On Saturday, the DomPost published Marty Sharpe’s article, Councillors ‘hard of hearing, long-winded’. It revealed the previously withheld assessments of individual Councillors on the Regional Council’s Hearings Committee — Chairman Christine Scott, Eileen von Dadelszen, Ewan McGregor and Liz Remmerswaal — as evaluated by the HBRC’s own consultant (an experienced hearings commissioner) Brent Cowie.

Previously-released sections of the report, reviewed here and published here on BayBuzz, described a seriously flawed hearings process, sitting on top of a seriously deficient regional resource management plan. We were reassured by HBRC, of course, that the recommendations of the Cowie Report were “taken aboard” and being implemented.

But the further material published by the DomPost adds important personal performance context to the earlier analysis of procedure.

And in short, the picture painted is one of a sadly dysfunctional family — — pettiness, lack of respect and trust, under-achievers. Sounds like a Dilbert cartoon.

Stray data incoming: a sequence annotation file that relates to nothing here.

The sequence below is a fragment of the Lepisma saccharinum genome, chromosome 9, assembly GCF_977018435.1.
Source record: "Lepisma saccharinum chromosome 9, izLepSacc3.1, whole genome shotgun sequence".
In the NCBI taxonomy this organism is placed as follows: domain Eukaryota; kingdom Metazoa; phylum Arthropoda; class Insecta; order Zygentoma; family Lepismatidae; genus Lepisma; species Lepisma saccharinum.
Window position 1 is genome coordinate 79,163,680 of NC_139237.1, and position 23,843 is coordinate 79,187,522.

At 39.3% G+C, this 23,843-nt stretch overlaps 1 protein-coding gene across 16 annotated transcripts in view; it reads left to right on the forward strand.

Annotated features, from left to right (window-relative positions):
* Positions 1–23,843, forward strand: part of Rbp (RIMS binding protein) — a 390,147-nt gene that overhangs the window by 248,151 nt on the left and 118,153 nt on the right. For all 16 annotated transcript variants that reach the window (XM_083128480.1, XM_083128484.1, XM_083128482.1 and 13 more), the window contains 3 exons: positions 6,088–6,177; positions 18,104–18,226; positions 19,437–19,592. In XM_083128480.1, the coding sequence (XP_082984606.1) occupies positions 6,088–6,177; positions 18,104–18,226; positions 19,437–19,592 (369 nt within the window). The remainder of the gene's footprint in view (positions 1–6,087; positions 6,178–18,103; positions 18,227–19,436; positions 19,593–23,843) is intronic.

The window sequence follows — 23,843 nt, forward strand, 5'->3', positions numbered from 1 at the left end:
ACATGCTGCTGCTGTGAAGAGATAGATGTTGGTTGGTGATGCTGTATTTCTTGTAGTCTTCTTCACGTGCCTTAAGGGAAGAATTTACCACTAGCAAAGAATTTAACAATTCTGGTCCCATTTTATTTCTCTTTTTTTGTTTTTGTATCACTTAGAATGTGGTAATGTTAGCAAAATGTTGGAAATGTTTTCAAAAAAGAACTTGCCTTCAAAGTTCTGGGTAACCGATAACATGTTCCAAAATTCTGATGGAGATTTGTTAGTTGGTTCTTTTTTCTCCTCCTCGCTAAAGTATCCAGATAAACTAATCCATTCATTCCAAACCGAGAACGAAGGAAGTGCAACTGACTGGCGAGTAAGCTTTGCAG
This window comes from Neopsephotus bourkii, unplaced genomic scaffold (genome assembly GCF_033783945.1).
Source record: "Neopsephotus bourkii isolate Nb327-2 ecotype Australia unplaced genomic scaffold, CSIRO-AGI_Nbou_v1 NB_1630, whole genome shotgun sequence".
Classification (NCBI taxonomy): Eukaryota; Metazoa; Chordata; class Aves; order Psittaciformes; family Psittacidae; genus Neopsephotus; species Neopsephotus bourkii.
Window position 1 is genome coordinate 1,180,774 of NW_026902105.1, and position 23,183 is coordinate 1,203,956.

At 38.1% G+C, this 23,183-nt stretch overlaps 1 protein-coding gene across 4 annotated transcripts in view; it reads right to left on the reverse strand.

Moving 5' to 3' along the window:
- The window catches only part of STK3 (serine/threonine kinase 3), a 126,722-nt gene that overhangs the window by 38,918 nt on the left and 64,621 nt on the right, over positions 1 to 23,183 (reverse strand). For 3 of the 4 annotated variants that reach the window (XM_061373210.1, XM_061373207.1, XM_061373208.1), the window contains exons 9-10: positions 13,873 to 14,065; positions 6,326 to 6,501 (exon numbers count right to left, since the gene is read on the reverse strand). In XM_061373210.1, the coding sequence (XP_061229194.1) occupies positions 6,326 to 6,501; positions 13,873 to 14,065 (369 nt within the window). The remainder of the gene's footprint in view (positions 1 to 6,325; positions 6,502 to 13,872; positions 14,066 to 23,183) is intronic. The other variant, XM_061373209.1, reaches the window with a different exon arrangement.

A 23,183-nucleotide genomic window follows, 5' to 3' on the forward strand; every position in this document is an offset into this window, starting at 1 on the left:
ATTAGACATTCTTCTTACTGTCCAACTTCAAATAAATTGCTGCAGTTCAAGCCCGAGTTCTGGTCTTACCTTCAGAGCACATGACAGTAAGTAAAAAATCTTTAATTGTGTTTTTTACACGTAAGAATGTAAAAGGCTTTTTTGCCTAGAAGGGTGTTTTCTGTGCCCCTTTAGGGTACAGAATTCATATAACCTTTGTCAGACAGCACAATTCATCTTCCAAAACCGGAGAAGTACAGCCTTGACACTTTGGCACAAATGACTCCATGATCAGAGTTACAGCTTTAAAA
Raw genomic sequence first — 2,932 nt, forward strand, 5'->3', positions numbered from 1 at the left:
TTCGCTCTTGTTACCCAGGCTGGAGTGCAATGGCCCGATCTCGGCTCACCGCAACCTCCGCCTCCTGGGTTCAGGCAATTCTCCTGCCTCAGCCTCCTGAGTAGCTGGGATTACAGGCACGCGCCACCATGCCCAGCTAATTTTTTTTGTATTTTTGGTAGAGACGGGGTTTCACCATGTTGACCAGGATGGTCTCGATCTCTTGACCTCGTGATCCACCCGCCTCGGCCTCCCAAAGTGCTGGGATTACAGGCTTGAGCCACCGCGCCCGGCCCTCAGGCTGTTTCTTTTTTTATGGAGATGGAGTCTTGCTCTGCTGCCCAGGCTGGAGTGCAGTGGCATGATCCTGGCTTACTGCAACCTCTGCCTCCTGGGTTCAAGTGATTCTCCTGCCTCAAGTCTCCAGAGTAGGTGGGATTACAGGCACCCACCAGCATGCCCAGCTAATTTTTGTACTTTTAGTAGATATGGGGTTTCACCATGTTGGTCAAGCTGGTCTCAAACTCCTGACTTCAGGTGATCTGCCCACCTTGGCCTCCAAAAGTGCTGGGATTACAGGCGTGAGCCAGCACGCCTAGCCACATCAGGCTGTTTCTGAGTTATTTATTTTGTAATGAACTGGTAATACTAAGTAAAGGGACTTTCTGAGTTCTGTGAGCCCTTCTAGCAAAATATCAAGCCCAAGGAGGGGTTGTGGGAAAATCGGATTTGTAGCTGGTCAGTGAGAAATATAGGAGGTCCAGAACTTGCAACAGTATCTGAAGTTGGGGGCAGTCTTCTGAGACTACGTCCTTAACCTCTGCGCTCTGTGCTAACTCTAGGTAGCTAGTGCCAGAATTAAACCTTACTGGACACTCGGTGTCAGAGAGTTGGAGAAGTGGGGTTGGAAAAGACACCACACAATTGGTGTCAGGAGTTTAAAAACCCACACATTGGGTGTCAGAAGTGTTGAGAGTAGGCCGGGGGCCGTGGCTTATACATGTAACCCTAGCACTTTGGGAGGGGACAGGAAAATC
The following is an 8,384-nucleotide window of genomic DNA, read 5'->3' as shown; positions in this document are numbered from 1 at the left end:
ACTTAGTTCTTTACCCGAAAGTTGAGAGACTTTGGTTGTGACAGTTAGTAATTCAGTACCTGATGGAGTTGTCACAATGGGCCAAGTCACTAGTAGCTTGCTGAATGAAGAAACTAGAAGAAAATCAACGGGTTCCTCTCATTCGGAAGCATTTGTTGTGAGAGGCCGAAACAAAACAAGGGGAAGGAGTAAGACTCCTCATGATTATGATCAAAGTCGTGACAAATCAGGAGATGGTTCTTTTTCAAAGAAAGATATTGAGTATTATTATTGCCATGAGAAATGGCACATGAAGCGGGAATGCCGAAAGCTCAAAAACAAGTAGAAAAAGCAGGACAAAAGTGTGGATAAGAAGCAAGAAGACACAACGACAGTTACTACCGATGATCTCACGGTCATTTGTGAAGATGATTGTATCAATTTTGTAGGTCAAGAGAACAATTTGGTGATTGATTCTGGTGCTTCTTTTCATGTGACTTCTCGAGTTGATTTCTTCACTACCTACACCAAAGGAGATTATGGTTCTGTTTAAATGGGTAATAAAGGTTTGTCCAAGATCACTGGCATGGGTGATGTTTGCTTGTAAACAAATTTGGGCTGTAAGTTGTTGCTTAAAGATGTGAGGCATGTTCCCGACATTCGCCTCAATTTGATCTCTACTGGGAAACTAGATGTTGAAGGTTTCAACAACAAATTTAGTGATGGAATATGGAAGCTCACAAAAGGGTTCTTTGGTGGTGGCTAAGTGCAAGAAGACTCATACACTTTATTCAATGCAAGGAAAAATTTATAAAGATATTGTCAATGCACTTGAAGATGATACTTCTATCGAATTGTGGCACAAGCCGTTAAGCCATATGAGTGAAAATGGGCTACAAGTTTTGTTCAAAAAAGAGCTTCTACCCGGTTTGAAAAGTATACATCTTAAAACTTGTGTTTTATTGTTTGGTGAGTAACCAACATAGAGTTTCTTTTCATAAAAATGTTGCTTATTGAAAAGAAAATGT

The problem is, this hearings committee is doling out our precious water, with serious environmental and economic consequences. Reading this report, how could any consent applicant — or the public — possibly have confidence that the regional council’s consenting process should be trusted?

The three senior members of the Hearings Committee have 30 years of Regional Council experience. Yet, as the report says, their process needs overhaul, they lack personal and professional confidence in one another, they make policy on the hoof, and the water allocation aspects of their resource management plan are so inadequate the report warns that the Council risks looking “incompetent”.

Thirty years of experience and Councillors Scott, von Dadelszen and McGregor still can’t get it right. In the private sector, after a performance review like this, this group would be sacked.

For me, this report raises the issue of whether Councillors have any business at all serving on hearings committees. Councillors are elected to make policy, not adjudicate benefits. It’s a confusion of roles and they lack the technical expertise. In the next term, HBRC must consider the option of using only independent hearings commissioners.

Tom Belford